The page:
Working With A Difficult Boss
Even the best office relationships hit a rut, but if it’s your relationship with your boss that’s suffering, work can be especially challenging. Maybe you’ve lost their trust, or you haven’t been seeing eye to eye lately, or maybe you’ve never really gotten along. Whatever the reason, how can you build a connection that’s more than just average? What steps can you take to improve your interactions? And are there times when you have to accept that the relationship may never get better?
Experts say that having a positive, productive and healthy relationship with your boss is critical to your professional success. Being on great terms with your manager helps you stay aligned with the priorities of the organization, understand its constraints, and get access to the resources you need to get things done. Work is not a popularity contest, but the reality is, your boss’s opinion of you matters. It matters for functional reasons because of the control or influence your boss has over rewards like special assignments, your visibility, and compensation, not to mention - your advancement in the company. But it also matters for psychological reasons. We are wired to please authority figures. When your boss doesn’t like you, it’s painful. Here are some strategies for interacting with your manager to get what you need, support your boss’s success, and excel at your job.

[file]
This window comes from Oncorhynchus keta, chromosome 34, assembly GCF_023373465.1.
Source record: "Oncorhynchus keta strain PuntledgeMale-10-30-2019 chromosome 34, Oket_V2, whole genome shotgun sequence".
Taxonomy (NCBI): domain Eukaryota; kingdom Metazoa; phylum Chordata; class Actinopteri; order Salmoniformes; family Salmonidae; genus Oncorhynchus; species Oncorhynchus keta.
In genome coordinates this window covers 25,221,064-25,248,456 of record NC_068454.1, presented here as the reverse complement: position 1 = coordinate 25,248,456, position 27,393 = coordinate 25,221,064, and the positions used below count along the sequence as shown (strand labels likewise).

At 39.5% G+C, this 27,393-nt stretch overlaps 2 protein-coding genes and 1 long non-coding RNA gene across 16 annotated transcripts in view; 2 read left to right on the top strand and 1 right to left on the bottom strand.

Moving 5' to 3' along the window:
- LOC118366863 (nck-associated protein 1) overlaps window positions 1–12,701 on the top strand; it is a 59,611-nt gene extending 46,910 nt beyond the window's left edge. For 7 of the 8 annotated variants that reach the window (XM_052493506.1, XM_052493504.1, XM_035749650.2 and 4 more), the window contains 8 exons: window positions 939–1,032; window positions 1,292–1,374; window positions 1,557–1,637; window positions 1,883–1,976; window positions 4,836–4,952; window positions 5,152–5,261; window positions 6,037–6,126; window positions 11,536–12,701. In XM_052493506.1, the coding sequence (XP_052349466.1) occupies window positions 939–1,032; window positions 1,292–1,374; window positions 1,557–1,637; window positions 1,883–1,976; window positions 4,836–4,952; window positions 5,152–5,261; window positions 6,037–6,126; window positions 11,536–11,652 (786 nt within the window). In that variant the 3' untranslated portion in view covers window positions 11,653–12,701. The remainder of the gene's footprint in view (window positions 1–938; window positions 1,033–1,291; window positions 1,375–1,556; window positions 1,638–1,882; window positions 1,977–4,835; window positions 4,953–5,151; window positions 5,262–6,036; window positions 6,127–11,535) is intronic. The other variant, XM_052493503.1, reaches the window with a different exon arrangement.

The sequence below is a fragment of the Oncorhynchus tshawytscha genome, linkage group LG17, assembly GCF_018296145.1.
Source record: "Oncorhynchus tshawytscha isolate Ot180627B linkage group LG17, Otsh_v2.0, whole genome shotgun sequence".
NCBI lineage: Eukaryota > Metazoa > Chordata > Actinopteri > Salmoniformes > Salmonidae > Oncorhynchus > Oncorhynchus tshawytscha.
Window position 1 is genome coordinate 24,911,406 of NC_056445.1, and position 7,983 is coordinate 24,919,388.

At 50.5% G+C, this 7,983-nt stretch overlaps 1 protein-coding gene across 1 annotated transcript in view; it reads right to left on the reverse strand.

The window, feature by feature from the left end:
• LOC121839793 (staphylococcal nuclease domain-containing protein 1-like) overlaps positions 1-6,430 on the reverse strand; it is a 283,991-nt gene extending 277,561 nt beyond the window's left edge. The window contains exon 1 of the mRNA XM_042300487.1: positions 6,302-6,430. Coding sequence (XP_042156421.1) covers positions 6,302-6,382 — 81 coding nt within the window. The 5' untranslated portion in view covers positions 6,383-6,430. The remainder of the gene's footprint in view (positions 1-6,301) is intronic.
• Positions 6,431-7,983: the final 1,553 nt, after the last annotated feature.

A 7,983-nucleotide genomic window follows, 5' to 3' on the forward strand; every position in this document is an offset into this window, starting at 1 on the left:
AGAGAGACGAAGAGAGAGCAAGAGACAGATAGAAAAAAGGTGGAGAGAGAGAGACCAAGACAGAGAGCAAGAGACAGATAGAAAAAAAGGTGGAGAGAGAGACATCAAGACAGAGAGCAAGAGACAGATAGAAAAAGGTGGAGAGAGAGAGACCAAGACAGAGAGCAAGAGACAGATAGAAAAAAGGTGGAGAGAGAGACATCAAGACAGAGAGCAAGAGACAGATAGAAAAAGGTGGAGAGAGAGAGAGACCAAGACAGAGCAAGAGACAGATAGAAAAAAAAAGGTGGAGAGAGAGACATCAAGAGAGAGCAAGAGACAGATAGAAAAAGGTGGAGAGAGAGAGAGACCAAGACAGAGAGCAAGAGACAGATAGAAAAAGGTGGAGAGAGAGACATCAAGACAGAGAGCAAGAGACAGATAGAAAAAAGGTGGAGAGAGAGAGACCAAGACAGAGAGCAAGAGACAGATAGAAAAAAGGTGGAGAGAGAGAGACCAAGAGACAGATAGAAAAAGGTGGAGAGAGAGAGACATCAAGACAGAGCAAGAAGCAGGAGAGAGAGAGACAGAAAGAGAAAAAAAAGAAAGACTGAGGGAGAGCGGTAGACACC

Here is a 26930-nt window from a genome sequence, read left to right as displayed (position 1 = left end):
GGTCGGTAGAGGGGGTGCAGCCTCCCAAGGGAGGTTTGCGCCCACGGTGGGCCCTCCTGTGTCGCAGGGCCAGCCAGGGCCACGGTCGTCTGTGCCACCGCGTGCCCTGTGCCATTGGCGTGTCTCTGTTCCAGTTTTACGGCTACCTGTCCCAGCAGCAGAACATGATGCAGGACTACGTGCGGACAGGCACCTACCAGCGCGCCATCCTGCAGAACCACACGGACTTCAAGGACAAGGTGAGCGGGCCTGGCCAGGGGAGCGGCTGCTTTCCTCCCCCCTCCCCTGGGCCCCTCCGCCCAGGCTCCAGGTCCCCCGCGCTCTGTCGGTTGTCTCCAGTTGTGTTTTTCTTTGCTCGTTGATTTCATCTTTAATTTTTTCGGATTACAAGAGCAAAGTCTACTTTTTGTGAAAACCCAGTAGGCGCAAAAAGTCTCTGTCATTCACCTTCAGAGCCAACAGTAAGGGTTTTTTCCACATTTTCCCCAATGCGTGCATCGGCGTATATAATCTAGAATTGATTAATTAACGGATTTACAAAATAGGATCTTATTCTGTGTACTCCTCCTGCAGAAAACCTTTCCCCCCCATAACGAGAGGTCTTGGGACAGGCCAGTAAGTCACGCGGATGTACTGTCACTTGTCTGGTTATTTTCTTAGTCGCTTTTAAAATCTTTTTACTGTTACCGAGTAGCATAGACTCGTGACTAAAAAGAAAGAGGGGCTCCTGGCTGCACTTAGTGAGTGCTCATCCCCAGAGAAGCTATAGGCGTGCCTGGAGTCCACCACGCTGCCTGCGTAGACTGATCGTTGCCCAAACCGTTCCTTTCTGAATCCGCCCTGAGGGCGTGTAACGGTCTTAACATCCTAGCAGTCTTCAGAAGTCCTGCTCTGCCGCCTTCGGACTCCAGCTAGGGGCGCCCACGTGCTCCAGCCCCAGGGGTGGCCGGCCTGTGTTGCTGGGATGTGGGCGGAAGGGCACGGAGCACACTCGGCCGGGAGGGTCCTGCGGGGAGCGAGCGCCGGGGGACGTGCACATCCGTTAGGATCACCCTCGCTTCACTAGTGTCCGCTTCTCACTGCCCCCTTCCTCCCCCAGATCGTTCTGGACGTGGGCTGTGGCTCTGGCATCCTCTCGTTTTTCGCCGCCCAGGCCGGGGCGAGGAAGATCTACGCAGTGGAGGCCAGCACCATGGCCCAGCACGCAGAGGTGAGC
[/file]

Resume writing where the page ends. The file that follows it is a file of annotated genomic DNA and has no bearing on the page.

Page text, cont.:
Diagnose The Problem (If there is one)
If you have an inkling that your boss isn’t keen on you, the first question you need to ask, is whether you’re sure the problem is you. Maybe your boss is cold, distant, or a more contained individual who doesn’t convey much positive affect. Try to figure out whether there is specific annoyance directed at you. If your boss interacts with you differently from your colleagues, then yes, it probably is something about you. In this case, you need to ask yourself: Am I working on the issues that my boss wants me to be working on, in the way they want me to be working on them? Have I been disregarding their feedback? Have I done something to lose their trust?